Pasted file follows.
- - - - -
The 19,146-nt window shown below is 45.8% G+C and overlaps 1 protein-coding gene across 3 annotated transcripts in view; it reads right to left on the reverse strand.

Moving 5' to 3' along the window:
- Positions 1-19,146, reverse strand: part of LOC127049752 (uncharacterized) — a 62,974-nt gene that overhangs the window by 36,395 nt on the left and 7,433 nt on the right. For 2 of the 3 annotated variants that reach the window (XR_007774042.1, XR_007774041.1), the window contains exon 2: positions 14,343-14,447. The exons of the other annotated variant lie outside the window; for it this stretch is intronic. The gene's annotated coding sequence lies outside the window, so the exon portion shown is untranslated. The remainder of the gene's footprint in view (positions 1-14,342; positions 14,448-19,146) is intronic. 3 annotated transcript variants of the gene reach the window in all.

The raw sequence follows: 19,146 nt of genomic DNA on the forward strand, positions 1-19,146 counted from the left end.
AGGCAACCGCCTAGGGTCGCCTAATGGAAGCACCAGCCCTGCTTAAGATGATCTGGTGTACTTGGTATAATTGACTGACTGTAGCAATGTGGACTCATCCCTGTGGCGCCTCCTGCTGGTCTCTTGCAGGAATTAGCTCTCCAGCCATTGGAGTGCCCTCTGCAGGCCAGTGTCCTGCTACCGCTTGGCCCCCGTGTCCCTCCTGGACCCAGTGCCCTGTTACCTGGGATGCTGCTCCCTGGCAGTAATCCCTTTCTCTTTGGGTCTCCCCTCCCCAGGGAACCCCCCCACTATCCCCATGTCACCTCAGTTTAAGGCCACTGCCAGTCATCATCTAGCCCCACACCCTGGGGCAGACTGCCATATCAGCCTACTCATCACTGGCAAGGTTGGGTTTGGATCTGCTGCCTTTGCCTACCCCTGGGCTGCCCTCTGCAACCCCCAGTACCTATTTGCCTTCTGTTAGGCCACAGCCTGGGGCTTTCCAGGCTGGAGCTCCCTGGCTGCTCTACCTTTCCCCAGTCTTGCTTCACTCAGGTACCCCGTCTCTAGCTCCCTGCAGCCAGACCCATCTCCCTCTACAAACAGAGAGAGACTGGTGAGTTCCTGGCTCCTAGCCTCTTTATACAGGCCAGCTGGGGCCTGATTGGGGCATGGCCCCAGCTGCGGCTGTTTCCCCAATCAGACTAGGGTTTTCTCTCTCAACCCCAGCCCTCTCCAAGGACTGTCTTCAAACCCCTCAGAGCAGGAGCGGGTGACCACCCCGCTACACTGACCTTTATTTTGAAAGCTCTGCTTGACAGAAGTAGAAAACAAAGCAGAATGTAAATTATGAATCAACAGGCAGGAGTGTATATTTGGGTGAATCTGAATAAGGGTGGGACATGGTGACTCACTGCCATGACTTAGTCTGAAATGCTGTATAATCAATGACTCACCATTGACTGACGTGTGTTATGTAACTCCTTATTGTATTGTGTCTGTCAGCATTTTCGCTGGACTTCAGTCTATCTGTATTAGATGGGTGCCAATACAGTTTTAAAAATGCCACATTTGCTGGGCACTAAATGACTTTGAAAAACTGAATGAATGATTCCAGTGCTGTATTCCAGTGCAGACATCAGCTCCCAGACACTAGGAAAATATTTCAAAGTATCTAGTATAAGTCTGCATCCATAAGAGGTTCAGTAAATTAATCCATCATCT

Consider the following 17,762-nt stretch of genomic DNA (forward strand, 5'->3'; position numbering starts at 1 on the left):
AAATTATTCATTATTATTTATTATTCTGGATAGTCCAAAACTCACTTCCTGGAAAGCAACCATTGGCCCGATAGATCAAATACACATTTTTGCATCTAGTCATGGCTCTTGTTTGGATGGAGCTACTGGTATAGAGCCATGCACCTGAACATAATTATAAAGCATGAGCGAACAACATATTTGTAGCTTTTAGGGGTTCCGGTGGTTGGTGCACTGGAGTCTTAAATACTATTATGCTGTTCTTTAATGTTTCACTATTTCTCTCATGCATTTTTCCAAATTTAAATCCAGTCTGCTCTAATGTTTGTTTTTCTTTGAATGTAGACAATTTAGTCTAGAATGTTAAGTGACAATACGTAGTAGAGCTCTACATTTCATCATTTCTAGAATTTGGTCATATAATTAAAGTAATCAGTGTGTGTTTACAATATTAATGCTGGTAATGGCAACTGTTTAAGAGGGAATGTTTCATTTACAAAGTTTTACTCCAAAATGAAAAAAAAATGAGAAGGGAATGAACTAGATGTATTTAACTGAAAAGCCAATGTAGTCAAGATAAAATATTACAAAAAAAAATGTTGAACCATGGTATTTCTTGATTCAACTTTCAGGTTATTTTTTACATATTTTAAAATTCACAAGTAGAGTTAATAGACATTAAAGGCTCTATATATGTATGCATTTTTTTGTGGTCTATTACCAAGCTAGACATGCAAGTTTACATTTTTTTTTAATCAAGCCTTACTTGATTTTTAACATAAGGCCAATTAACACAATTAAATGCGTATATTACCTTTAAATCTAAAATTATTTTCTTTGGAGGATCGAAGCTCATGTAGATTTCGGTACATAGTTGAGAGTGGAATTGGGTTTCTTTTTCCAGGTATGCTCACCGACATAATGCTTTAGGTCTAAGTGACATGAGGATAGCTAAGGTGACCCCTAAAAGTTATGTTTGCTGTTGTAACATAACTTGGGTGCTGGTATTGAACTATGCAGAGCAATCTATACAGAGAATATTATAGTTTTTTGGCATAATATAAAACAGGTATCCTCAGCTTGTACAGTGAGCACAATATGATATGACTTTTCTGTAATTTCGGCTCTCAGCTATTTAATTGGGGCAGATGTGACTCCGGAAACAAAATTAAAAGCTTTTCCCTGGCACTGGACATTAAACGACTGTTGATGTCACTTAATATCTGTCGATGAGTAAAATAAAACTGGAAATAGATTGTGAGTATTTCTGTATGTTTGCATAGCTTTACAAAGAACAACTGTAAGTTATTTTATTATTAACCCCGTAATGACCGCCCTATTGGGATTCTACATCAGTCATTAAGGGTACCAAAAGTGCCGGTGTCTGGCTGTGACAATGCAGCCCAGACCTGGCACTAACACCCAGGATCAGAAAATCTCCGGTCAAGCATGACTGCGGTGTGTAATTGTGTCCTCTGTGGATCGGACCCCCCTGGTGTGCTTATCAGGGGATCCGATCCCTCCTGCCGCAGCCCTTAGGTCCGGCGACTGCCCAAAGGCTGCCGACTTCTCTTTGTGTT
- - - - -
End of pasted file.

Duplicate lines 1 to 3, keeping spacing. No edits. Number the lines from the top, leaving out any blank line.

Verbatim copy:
The 19,146-nt window shown below is 45.8% G+C and overlaps 1 protein-coding gene across 3 annotated transcripts in view; it reads right to left on the reverse strand.

Moving 5' to 3' along the window:
- Positions 1-19,146, reverse strand: part of LOC127049752 (uncharacterized) — a 62,974-nt gene that overhangs the window by 36,395 nt on the left and 7,433 nt on the right. For 2 of the 3 annotated variants that reach the window (XR_007774042.1, XR_007774041.1), the window contains exon 2: positions 14,343-14,447. The exons of the other annotated variant lie outside the window; for it this stretch is intronic. The gene's annotated coding sequence lies outside the window, so the exon portion shown is untranslated. The remainder of the gene's footprint in view (positions 1-14,342; positions 14,448-19,146) is intronic. 3 annotated transcript variants of the gene reach the window in all.